Search Parameters

Searching

Unlike many end-user-facing data stores, full-text search is not used to locate resources via the API. Searches are performed over parameters, sometimes combining multiple parameter queries to complete the search. Each resource type has a defined set of parameters, which are not extensible by API consumers. These parameters typically map to the field values of the resource, but some non-standard searchable parameters exist, and not all fields have a corresponding parameter.

Search Responses

When searching, results are returned in a Bundle, which will be empty if no matches for the search exist. Bundles will automatically be split into 'pages' of results if a large enough number of resources are matched. If the Bundle is split, it will contain links leading to other relevant pages; simply follow the tagged link in order to load additional results.

Bundles can be ordered by utilizing the _sort setting. _sort accepts a list of search parameters, resolving ties on the first parameter using the second, and so on. It is not guaranteed that sorting is perfectly deterministic or time-stable for all parameters.

Parameter Operations

Parameter searches can be joined together, requiring both searches be satisfied, using &. Multiple values of a parameter may be allowed in a search either by supplying a comma-separated list, or by using inequality. Fuzzy matching is currently unsupported.

Parameter Operations

Date, Number, and Quantity parameters support inequality relationships to find resources where a given parameter satisfies the inequality. These inequalities are approximate (ap), ends before (eb), equal (eq), greater than (gt), greater than or equal (ge), less than (lt), less than or equal (le), not equal (ne), and starts before (sb). Such an inequality is indicated by prefixing the inequality's two-character shorthand before the search parameter. For example: GET /Encounter?_length=ge3 will retrieve Encounter resources with a duration of greater than or equal to three days. Some of these parameters bear additional explanation. Starts before (sb) and ends before (eb) can operate on search parameters which represent a range, such as a pair of dates; they each constrain one of the two values. Approximate treats values similar enough to the target value as equal; however, the implementation specifies the method of approximation, so for most uses a more well-defined parameter is preferred.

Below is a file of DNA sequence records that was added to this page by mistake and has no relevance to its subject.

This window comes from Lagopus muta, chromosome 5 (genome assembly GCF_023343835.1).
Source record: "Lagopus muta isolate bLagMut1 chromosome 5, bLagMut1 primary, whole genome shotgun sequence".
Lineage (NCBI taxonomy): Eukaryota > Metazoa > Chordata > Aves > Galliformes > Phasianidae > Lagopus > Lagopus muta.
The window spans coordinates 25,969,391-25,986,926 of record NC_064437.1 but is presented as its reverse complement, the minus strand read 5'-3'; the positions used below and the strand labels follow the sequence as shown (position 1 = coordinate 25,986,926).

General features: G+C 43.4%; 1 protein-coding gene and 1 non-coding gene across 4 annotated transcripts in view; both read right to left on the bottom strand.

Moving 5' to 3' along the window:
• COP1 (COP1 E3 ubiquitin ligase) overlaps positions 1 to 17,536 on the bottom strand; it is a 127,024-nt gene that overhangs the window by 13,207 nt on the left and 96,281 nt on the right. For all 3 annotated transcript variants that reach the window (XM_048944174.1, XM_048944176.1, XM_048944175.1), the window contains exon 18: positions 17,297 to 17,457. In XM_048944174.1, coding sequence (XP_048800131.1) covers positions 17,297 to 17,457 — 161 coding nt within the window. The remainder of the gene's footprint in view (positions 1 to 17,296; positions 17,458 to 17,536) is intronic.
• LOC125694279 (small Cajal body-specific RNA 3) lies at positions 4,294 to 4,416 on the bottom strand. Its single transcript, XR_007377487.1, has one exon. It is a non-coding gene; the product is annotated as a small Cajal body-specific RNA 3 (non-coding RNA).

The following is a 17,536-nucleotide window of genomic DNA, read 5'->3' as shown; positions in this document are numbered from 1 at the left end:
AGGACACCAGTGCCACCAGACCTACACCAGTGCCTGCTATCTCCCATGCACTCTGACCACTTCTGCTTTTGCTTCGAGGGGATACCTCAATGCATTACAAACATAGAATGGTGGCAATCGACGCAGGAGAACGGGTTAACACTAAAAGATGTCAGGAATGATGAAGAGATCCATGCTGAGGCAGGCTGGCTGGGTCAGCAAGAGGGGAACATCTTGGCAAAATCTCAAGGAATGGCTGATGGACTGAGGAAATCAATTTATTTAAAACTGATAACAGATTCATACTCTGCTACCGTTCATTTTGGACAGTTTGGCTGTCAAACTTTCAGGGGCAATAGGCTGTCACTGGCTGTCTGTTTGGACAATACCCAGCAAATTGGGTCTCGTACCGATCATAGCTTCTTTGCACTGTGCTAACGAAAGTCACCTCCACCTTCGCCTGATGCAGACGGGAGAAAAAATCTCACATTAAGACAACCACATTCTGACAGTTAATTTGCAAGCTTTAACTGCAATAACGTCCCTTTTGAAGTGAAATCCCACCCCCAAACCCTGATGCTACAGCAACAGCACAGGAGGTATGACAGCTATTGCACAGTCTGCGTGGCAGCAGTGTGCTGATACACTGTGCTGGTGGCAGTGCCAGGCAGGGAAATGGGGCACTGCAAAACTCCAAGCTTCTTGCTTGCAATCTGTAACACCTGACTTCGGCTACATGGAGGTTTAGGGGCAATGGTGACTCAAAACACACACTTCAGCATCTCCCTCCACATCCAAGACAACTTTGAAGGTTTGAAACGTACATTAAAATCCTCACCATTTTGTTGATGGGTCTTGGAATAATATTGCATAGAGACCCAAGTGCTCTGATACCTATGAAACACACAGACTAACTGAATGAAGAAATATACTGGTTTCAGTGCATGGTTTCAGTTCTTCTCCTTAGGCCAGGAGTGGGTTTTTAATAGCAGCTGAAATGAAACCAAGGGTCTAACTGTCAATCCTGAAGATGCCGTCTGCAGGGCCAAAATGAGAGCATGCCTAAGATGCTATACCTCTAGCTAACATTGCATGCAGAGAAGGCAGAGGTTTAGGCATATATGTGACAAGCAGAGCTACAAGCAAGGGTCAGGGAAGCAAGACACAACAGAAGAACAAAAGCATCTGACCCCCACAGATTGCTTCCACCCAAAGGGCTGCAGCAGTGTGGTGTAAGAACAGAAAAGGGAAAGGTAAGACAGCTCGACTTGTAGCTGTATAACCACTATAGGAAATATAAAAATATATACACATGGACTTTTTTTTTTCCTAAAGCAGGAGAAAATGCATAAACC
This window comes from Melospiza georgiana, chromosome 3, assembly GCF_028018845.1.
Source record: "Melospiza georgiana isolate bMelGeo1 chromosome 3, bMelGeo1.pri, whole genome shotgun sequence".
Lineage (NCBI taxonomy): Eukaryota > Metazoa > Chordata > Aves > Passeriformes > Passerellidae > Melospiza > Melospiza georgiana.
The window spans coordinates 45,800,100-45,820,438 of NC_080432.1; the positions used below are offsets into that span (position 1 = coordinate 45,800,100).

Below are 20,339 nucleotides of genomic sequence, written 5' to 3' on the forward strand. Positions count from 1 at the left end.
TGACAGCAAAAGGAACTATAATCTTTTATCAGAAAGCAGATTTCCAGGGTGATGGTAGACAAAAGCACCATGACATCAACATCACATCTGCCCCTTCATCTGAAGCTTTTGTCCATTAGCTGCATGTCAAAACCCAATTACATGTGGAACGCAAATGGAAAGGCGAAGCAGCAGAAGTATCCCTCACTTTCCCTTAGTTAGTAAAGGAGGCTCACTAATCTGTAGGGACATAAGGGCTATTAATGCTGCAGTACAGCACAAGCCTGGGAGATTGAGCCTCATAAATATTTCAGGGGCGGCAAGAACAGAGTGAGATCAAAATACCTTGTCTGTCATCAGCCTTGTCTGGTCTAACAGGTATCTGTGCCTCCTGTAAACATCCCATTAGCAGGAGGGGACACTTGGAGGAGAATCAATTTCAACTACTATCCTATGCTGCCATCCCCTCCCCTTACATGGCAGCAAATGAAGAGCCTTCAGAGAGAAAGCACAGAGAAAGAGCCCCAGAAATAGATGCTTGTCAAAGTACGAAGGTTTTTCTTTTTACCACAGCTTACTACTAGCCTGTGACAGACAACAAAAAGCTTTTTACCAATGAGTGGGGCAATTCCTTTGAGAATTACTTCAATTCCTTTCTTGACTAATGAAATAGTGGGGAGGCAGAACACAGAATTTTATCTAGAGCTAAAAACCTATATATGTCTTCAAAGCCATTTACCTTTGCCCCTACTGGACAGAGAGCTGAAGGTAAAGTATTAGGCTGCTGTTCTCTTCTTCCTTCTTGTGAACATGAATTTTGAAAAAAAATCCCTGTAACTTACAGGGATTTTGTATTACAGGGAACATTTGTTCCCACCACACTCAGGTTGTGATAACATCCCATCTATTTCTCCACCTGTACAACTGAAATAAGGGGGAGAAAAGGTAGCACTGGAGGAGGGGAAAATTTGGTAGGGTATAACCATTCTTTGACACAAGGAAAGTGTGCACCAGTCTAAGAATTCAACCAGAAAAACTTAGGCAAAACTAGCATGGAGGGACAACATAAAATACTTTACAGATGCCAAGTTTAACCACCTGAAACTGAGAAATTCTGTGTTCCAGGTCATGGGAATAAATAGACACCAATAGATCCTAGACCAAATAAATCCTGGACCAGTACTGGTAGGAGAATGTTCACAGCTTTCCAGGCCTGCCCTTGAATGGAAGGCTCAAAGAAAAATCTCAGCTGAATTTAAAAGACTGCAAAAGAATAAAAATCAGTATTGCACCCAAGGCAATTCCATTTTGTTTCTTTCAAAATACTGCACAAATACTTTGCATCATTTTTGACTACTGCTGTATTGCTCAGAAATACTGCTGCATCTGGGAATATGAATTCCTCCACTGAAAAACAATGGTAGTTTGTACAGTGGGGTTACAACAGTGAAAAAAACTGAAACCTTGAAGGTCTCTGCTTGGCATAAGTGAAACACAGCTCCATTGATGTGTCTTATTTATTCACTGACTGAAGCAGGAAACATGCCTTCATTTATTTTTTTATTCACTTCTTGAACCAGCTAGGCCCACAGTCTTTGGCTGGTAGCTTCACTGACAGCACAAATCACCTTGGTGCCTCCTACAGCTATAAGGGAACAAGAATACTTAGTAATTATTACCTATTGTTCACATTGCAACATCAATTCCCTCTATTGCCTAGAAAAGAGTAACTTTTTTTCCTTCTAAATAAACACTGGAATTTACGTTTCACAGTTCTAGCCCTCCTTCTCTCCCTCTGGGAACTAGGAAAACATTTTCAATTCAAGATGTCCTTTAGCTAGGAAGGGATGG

Token parameters can be searched for exactly a particular string. Fuzzy matching on tokens is not supported, and typically is not the intended usage. A token parameter usually has a small number of allowed tokens indicated as allowed values in the specification.

References indicate that another resource is related to the resource. For example, GET /Encounter?patient=12345-ABCDE will retrieve all Encounter resources where the patient is set to id 12345-ABCDE. References may be constrained to a resource type - for example, here it is known that the patient should be a Patient, so GET /Encounter?patient=Patient/12345-ABCDE is the correctly scoped query.

String parameters are similar to tokens, but are free text. They can be searched for both exact matches, and for substring matches. String parameter searches ignore both casing and accents.

Examples:
Search for names which begin with 'Jonas'
GET /Patient?name='Jonas'
Search for names which contain 'Jonas'
GET /Patient?name:contains='Jonas'
Search for names which are exactly 'Jonas'
GET /Patient?name:exact='Jonas'
Search for names which are not 'Jonas'
GET /Patient?name:not='Jonas'

Composite parameters are a pair of items - a code describing the parameter's usage and a value. For example, a parameter with a Number value might have a code describing the unit of that value; codes are members of a code system and often identified by a uri describing the system and an id within that system. Support for this feature is upcoming.

Core Search Parameters